Coral reef halos, clearly visible from satellite imagery, may provide a window into reef health around the world, and listening to the sound of reefs may help track the state of their health.
Coral reef halos, also known as grazing halos or sand halos, are bands of bare, sandy seafloor that surround coral patch reefs. Fish and invertebrates hide in a patch of coral and venture out to eat algae and seagrass that cover the seabed.
They only dare stray a certain distance from cover in any direction for fear of predators, which explains why the cleared area in the midst of the lagoon’s algal meadows is circular.
But many marine scientists wondered how some halos could grow so large if herbivores were scared to venture very far from the protection of the reef. Elizabeth Madin, assistant research professor at the Hawai'i Institute of Marine Biology and her colleagues filmed the behaviour of fish around reefs with halos, they found herbivore behaviour alone failed to account for the barren sand.
When researchers monitored fish activity at night they found an explanation: fishes that root through the sand, turning up and eating invertebrate prey. All that rooting around dislodges the algae growing on the sand, expanding the halo.
Indicators of reef health
Understanding the full suite of mechanisms governing halo formation and maintenance may enable us to use them as proxies for species interactions. Given the global extent of halos, their role in affecting sedimentary carbon storage, and their relationship with marine reserve existence and maturity, they may ultimately serve as globally relevant indicators of coral reef ecosystem functioning and health.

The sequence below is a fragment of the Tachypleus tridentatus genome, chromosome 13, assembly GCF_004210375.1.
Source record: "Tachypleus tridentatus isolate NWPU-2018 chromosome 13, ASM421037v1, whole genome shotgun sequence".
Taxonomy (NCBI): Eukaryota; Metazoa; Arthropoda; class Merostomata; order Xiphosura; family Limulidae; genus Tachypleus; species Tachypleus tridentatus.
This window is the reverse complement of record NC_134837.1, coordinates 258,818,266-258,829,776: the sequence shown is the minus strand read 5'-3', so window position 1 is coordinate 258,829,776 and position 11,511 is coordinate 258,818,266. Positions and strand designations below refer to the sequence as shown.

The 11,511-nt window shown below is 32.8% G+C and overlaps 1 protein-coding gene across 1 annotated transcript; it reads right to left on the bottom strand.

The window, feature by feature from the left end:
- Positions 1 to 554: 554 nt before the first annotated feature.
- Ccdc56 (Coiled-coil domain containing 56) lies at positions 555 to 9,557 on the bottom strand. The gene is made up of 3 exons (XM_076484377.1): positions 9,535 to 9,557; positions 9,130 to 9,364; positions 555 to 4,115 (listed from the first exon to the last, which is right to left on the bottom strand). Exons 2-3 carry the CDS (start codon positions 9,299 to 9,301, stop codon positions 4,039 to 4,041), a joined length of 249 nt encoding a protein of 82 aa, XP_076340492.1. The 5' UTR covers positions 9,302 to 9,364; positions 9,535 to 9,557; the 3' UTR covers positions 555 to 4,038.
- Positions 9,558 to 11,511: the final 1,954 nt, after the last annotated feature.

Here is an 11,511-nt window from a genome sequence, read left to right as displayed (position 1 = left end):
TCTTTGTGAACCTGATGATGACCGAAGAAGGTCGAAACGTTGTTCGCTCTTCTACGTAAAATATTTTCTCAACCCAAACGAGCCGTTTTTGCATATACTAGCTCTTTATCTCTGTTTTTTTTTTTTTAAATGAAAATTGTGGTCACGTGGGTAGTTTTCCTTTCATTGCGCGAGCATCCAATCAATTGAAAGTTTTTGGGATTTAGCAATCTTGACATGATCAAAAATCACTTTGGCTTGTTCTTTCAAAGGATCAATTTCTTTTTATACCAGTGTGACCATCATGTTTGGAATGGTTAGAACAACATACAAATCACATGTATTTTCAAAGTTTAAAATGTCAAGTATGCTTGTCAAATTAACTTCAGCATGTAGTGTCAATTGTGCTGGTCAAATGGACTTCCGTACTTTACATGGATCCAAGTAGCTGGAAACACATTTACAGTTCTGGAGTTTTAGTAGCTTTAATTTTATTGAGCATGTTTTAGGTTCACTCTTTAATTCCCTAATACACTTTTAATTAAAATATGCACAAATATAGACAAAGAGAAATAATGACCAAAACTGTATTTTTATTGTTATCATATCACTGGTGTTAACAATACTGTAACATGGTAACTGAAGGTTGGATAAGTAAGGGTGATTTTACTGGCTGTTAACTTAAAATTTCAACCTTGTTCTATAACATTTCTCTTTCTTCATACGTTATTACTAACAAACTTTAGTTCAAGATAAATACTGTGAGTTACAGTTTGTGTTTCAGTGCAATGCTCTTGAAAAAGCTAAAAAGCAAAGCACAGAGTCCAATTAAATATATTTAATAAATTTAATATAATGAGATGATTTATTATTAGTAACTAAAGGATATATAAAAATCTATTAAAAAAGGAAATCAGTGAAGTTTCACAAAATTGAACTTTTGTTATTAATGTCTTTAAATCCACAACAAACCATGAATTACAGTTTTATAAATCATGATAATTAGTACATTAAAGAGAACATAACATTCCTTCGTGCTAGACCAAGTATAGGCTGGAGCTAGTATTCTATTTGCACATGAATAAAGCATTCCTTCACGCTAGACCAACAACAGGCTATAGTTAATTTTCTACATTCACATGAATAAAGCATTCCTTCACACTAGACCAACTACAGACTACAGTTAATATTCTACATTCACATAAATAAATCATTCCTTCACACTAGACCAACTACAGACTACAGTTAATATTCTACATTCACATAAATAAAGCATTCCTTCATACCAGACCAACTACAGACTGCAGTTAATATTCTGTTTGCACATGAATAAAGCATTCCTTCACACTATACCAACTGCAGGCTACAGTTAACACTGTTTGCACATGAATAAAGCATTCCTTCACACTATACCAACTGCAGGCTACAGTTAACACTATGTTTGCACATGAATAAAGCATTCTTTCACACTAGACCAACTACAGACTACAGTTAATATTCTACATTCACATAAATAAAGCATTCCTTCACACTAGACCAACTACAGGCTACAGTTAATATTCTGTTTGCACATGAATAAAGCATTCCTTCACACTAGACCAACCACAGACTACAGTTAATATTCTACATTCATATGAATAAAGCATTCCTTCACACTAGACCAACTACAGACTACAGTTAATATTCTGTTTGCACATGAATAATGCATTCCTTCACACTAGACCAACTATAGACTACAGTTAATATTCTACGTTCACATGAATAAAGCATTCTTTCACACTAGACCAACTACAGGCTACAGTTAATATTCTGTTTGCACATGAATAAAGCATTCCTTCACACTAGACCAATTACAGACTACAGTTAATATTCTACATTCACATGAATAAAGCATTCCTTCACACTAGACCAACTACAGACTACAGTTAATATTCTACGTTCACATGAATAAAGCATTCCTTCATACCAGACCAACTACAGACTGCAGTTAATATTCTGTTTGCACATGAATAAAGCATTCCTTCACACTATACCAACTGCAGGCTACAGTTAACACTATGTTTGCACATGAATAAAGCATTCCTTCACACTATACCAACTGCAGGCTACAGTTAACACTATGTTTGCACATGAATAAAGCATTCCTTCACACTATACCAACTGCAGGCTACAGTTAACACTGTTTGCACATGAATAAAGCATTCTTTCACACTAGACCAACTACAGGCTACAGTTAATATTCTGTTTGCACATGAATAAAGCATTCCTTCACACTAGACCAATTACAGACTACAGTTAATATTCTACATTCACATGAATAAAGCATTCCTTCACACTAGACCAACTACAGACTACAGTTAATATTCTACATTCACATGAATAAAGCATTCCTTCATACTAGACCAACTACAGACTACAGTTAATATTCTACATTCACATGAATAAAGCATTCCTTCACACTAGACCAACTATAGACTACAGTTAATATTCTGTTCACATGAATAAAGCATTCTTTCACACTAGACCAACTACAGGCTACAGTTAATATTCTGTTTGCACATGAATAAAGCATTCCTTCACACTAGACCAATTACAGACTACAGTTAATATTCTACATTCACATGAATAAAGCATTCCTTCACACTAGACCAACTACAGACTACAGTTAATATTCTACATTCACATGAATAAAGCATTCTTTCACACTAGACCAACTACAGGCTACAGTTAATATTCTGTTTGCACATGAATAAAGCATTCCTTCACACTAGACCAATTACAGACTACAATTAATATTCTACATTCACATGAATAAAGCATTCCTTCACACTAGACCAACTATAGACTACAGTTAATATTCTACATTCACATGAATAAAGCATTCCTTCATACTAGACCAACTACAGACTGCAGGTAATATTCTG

Listening to corals
Monitoring the sounds of coral reefs can also serve as a non-intrusive, inexpensive and efficient method for tracking the state of their health – and for planning better conservation interventions in the long run.
The crackle and clicking sounds we hear underwater are from life unfolding. Fish chat with each other or graze, and hard-shelled creatures scrape against the surfaces.
New research shows that degraded coral communities do not sound as crackling and vibrant as healthy ones because the reduced biodiversity means less activity, so you can in effect judge the health of a reef by its decibel level.
While healthy reefs give readings 0f 2-8 kilohertz, less diverse reefs tend to be above 12kHz, as they become overpopulated with macroalgae, which create bubbles of oxygen that float to the surface and pop, making a specific high-frequency sound.
This type of data collection has the potential to be highly cost-effective, cover a large area and be a constant source of information, as opposed to intermittent diving surveys.